6 + 1 Ways to Prevent Card Reader and ATM Scams (Or at Least Limit the Damage)

someone is using an atm and covering his hand while typing the PIN on the keypad

You might be surprised by how common these types of scams have become in recent times. It’s startling how easy it is to fall victim to them without even realizing it. 

Scams involving ATMs, Payment Terminals, Ticket Purchase Terminals, and Card Readers can be as deceptive as they are risky and financially damaging. 

They don’t just target tourists and travelers, but anyone who uses these services. The locations, types of tampered machinery, techniques, devices, and styles may vary and evolve over time, but the objectives of the scammers remain largely the same.

Their goal is to intercept the payment data from the cards of unsuspecting victims when they attempt to make withdrawals or payments.

Risks for the victims can be significant. They include:

  • Unauthorized transactions that can drain your bank account or rack up charges on your credit card. This could negatively impact your credit score if the unauthorized transactions go unnoticed.
  • Identity theft that could have long-term impacts on your financial health.
  • Exposure of personal information about your financial accounts and potential blackmailing, leading to broader privacy concerns.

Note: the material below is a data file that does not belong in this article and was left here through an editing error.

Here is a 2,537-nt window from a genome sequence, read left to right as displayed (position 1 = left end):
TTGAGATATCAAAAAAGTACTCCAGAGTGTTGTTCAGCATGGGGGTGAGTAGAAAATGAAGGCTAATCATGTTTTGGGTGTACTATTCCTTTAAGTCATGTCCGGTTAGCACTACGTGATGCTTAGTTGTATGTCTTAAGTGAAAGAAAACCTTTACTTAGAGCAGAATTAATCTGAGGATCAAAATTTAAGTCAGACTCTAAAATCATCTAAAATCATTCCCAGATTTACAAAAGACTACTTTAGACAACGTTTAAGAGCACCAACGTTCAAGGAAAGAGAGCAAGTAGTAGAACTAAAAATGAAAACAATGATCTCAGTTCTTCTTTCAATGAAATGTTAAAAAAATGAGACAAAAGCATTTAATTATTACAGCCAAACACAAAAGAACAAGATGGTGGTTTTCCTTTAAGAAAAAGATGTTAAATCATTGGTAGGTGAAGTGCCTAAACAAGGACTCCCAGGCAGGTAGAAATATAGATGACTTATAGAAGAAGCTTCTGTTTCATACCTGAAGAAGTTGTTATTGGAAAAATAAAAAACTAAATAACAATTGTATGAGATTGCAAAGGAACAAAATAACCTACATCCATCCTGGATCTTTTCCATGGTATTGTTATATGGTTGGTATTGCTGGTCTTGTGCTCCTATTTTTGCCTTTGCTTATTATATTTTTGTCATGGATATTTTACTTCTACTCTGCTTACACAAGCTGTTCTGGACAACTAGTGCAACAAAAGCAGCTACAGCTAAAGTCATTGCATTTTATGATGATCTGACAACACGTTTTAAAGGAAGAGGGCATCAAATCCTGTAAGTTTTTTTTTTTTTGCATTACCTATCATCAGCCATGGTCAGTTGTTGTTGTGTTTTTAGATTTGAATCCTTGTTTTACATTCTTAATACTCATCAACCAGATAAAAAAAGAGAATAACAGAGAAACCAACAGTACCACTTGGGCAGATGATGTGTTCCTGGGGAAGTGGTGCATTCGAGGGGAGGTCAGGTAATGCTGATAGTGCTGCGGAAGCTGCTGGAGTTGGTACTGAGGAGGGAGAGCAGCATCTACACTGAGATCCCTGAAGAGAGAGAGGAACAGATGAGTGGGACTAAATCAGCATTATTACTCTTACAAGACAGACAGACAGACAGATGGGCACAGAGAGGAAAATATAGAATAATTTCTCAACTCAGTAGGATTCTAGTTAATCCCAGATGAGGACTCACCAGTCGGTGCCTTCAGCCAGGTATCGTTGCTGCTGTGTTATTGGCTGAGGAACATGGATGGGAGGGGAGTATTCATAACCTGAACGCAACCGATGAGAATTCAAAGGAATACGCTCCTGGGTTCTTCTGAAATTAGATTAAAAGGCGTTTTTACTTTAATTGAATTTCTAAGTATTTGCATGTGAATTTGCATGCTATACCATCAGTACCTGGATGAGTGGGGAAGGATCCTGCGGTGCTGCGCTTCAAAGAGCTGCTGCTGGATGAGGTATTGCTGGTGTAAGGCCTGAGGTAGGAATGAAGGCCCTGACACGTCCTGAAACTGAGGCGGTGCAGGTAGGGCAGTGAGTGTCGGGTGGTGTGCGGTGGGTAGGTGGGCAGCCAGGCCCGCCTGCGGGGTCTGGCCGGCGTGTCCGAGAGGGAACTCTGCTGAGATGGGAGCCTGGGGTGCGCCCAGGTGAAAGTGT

You can check the Extras and Thoughts and the other ATM&Co Related Scams at the end to learn more about each scam.

For this article, we have opted to describe 6 “areas” of attention or intervention that could help you protect yourself or, at least, limit the damage. It goes without saying that all the proposed solutions are the result of experience and research, so do not take them as complete and absolute truths to avoid all scams but as a set of advice to limit the risks or potential losses.

1) Evaluate the Location, Its Surroundings and The Machine Itself

  • Whenever possible, avoid isolated and poorly supervised places like those without video surveillance or in less frequented areas. Some banks, for safety reasons, have incorporated ATM machines inside the building in separate and video-monitored areas.
    A machine located in isolated, less frequented areas with little or no surveillance is an easier target for tampering.